Tea & poetry ~

Folks have asked me about the ‘breath’ part of ‘Tea & Breath’. A great question to discuss in April, because April is National Poetry Month! It’s also National Poetry Writing Month (NaPoWriMo). It would help you, gentle reader, to remember that it’s ‘breath’ that animates that lovely art — the pause of breath at the end of a line or stanza, the cadence of rhythm and/or rhyme, even the sound of individual letters (the puff of ‘p’ vs the bite of ‘f’…) All dependent on breath!

I’ve been crazy about poetry almost all my life, at least since I can remember. Books of children’s poetry still line my shelves, some tatter-covered from my childhood, some pristine, newly purchased for my grandsons. Today I’m even helping my 7-year-old grandson write a poem for school — how fun is that?? (Not at all, he says dryly…)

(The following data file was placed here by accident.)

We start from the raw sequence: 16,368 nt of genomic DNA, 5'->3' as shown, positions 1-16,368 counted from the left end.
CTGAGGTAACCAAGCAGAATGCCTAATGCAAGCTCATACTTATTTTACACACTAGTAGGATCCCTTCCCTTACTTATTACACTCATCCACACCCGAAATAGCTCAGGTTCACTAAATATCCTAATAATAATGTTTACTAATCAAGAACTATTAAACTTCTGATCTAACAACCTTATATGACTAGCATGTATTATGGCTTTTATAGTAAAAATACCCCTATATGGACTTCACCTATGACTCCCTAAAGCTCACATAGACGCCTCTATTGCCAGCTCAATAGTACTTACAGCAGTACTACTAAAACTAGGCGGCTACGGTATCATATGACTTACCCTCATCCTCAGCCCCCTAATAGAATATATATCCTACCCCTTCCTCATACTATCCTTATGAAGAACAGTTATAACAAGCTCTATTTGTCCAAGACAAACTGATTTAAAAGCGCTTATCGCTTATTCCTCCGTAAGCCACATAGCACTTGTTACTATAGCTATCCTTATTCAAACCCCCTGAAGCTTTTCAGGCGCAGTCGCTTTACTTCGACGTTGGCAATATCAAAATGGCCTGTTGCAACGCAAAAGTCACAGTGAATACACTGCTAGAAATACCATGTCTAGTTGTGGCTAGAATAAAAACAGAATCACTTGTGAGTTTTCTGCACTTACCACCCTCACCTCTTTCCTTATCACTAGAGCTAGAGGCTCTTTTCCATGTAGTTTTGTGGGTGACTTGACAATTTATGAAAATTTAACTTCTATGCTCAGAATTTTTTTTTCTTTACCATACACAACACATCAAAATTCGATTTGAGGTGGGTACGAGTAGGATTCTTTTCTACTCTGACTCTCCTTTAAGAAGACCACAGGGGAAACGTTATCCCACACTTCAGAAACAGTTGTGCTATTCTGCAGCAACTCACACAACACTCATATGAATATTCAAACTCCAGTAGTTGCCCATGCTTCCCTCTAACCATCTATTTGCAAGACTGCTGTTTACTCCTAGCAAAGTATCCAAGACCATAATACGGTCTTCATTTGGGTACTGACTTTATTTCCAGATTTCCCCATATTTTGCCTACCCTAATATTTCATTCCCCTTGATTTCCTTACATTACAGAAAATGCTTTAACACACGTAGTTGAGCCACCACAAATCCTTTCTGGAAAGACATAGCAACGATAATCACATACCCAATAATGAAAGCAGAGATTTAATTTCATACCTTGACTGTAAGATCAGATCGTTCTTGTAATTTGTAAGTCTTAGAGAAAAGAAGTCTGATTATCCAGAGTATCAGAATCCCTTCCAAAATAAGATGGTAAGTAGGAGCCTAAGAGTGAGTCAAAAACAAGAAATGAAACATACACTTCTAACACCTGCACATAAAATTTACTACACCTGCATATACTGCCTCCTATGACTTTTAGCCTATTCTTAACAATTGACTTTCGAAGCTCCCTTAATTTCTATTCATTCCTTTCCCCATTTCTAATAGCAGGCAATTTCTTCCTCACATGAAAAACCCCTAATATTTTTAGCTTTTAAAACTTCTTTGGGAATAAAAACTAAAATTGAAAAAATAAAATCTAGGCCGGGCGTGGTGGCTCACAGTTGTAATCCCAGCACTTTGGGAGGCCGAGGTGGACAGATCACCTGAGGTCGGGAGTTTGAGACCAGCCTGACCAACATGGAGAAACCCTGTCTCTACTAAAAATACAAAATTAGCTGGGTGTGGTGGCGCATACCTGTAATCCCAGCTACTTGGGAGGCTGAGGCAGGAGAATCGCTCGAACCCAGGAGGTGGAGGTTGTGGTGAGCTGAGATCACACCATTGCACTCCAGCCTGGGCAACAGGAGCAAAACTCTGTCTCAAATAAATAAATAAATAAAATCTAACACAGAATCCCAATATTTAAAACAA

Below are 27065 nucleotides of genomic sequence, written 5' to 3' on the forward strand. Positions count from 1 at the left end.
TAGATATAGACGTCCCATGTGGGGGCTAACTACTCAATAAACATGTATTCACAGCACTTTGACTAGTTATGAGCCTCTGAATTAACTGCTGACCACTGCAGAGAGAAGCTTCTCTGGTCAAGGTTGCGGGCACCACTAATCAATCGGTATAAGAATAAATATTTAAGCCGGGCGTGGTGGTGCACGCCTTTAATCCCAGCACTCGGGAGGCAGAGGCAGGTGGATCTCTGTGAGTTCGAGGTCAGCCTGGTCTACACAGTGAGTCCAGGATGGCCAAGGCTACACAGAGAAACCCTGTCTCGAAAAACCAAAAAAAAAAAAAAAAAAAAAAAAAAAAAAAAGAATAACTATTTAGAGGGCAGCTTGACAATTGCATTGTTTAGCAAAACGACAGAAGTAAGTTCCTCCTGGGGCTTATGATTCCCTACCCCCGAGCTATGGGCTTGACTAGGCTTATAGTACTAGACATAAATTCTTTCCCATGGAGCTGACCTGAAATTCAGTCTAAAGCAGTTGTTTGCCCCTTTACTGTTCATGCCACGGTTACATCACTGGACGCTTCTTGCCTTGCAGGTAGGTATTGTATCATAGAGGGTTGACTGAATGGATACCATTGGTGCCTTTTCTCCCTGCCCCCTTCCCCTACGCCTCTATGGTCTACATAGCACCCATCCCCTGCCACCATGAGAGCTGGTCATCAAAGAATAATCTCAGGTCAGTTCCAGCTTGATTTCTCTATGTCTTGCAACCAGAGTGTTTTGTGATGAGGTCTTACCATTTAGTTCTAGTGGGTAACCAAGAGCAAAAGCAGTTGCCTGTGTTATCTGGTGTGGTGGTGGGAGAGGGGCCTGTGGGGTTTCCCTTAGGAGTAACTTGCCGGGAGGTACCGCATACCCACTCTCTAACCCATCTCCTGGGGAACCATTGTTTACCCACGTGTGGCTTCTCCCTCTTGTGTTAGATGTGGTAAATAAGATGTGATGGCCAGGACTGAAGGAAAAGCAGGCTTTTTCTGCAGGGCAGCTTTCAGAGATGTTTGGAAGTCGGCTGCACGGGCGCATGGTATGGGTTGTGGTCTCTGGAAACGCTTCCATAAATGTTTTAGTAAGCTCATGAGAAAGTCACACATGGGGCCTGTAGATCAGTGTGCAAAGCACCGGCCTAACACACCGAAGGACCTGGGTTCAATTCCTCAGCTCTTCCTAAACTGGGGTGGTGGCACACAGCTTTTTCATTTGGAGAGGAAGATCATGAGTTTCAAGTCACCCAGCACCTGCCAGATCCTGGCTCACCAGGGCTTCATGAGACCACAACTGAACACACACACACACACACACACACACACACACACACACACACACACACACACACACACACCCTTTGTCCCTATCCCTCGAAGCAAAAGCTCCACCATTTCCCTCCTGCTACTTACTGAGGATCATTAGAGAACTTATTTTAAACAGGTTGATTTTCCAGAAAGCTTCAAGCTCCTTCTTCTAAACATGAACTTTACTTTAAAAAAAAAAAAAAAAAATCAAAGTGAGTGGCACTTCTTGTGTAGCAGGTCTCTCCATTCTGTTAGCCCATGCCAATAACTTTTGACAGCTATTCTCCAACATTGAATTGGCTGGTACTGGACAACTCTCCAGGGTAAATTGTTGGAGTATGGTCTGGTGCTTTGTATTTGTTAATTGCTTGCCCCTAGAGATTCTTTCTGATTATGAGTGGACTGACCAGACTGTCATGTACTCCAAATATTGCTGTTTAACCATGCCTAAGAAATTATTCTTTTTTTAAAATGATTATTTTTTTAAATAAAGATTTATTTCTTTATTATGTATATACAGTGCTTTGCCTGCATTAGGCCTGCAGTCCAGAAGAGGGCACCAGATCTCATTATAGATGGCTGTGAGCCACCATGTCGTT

So how (& why?) do I pair tea & poetry? It’s not as simple as I dearly love them both (although certainly that’s a key factor). Nor is it mainly how they soothe me — although that has been a major element of my comfort rituals during this chaotic mess of a time. It’s more that tea (& the tea rituals from various cultures) are a kind of tangible poetry:

With their own beauty of sound

the bubble of water boiling

their own vivid colours

the jade green of matcha the amethyst of lavender.

Their own rhythms their own specific shapes

the thin shell of a porcelain cup

the sturdy earthiness of a stoneware gaiwan.

It’s also that the writing of poetry is (at least for me) a ritual as calming and reflective as the brewing of tea. Today my grandson & I discussed haiku ~ where it comes from (Japan), its form, what ‘poetic form’ even means (!), the ‘turn,’ and then he wrote a draft. As did I. His isn’t mine to share, but here is mine, of tea and breath. It’s also the NaPoWriMo first post ~

800 years gone
still the celadon cup brims
filled with memory


Tea bowl, between Song and Yuan Dynasty, 13th century.

More tea (& poetry!) to come ~

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